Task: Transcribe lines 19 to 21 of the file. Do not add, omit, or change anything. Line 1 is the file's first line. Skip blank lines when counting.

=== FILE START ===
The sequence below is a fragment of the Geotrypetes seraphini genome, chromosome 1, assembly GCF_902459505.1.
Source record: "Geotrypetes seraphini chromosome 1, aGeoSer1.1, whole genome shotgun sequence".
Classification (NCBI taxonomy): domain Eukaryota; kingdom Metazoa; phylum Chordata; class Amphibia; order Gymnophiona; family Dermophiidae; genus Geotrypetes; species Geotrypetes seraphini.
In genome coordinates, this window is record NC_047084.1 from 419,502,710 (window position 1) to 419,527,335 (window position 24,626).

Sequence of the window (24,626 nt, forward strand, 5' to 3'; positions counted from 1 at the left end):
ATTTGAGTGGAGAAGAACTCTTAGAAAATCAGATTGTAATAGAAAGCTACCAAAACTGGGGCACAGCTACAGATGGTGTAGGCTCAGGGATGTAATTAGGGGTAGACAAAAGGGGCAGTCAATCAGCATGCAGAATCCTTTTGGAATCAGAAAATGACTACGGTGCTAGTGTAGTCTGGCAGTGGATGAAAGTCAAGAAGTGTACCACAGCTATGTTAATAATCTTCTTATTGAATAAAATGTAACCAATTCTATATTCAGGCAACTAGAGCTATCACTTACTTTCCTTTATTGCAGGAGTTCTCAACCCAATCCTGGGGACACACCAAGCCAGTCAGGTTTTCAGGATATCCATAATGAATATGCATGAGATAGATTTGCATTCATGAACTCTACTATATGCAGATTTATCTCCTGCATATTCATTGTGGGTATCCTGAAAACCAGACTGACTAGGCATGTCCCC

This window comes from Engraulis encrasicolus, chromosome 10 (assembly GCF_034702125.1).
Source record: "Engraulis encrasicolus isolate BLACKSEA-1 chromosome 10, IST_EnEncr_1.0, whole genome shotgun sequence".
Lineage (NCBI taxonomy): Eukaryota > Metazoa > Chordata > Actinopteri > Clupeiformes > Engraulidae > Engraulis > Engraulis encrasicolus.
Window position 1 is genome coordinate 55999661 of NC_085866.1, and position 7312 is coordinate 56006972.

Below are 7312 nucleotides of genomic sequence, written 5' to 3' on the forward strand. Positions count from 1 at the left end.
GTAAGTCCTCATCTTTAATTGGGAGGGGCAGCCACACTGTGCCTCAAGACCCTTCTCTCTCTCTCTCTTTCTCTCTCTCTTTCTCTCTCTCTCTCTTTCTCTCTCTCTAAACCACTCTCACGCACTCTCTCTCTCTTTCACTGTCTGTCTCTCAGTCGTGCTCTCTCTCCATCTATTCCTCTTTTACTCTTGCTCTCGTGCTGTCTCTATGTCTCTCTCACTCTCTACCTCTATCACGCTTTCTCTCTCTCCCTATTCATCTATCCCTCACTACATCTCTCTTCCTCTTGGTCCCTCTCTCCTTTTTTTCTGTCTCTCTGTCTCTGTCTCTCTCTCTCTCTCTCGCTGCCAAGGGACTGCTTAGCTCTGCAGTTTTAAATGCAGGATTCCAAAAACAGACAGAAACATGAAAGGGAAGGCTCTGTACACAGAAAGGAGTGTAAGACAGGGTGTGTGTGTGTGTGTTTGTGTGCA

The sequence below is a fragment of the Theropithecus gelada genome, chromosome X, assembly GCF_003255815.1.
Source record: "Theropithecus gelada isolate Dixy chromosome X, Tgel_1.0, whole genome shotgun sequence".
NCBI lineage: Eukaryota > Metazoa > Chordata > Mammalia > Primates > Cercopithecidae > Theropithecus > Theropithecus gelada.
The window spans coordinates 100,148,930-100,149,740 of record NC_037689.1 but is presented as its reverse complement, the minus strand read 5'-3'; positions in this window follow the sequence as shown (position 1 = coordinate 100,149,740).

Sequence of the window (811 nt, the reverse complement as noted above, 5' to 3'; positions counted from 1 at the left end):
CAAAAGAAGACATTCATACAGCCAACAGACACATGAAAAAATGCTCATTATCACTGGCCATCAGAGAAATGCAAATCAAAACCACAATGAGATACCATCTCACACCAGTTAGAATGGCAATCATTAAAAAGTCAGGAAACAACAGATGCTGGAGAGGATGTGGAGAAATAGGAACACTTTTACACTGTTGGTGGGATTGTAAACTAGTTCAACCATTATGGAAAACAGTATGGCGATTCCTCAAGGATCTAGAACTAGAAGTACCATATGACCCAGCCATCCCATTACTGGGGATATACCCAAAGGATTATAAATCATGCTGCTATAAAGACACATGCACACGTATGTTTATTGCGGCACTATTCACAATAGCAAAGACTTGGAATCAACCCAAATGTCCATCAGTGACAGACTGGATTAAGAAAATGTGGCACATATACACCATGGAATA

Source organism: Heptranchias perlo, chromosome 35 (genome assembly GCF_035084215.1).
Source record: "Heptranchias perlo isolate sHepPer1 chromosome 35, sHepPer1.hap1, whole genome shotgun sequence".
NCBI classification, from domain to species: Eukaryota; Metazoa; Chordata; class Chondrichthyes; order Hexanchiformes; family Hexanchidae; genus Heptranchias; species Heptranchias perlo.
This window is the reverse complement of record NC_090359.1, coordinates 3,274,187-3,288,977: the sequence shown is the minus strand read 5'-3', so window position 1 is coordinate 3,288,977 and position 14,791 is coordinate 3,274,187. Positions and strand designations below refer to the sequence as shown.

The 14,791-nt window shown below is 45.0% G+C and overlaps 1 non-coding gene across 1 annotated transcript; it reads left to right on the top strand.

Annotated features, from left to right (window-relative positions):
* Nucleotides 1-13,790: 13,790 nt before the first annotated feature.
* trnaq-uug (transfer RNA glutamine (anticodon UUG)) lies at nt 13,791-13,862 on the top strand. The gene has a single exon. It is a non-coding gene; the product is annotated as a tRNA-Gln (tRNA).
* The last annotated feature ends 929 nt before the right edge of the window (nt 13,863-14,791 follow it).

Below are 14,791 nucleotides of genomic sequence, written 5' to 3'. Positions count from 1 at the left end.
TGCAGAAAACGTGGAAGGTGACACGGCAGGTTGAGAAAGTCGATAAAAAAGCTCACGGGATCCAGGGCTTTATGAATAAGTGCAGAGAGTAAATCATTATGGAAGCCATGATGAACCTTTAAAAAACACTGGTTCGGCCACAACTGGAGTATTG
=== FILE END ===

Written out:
Source organism: Heptranchias perlo, chromosome 35 (genome assembly GCF_035084215.1).
Source record: "Heptranchias perlo isolate sHepPer1 chromosome 35, sHepPer1.hap1, whole genome shotgun sequence".
NCBI classification, from domain to species: Eukaryota; Metazoa; Chordata; class Chondrichthyes; order Hexanchiformes; family Hexanchidae; genus Heptranchias; species Heptranchias perlo.